Montana Public Radio

Yellowstone Park Chief Blames Bison Politics For His Departure

Aug 9, 2018

Yellowstone National Park’s departing superintendent says he can’t quite shake the feeling that he is being punished for disagreeing with Interior Secretary Ryan Zinke about bison management. He held a press conference about his departure Thursday.

In June, Superintendent Dan Wenk told Yellowstone Public Radio he felt abused by the Interior Department.

He walked that sentiment back at the press conference.

"I regret the use of the word ‘abused’," Wenk says. "I’m just going to tell you that."

Wenk says Interior insists he was not forced out of his job. But, he says orders to transfer him to Washington D.C., instead of allowing him to retire as Yellowstone’s superintendent next year, as he’d originally planned, still don’t sit well.

"I probably would tell you it still feels a little punitive," Wenk says. "Having it feel punitive and it being punitive are two different things. It certainly felt punitive."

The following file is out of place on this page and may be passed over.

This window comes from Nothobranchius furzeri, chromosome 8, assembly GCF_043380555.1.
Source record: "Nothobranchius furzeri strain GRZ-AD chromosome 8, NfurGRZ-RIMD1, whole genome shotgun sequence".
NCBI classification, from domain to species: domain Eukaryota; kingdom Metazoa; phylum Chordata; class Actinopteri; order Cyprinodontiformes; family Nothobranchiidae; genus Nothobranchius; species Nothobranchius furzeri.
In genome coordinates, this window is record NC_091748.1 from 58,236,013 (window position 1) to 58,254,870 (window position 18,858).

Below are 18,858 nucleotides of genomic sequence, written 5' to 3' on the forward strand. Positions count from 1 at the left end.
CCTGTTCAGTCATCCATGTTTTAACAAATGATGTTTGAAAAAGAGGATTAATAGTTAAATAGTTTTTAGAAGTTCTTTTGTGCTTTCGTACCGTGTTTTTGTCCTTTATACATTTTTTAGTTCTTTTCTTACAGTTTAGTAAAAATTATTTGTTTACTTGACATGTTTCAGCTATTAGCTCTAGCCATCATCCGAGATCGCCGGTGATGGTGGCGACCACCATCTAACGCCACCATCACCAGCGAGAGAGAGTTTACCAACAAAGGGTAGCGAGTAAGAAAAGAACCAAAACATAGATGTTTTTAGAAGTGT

Wenk will officially retire from Yellowstone September 29.

He covered several topics during the wide-ranging, nearly two hour news conference.

Wenk says bison management is Yellowstone’s most complex issue. He says it was also the only issue that caused friction between himself and Interior Secretary Ryan Zinke.

"We think the habitat is sufficient to withstand the numbers in the 4,200 to 4,500 range," Wenk says. "The Secretary, understandably, his position would start at, ‘You have a target population in the Interagency Bison Management Plan that talks about 3,000 to 3,500 animals."

Wenk hopes to complete the final agreement necessary to launch a new bison quarantine program before he leaves. That would allow the transfer of disease-free bison to the Fort Peck Reservation, with the ultimate goal being creation of new bison herds around the nation.

Wenk says Yellowstone is at a crossroads when it comes to visitation, which has increased by almost 40 percent since 2008.

He doesn’t believe that’s sustainable and says, "We’re trying to understand the impact of that visitor use in Yellowstone on resource protection. We the National Park Service, certainly my successor, I think are going to have to grapple with that at a much higher level in terms of managing visitation."

Wenk’s replacement will be Cameron “Cam” Sholly, currently the National Park Service’s Midwest Regional Director.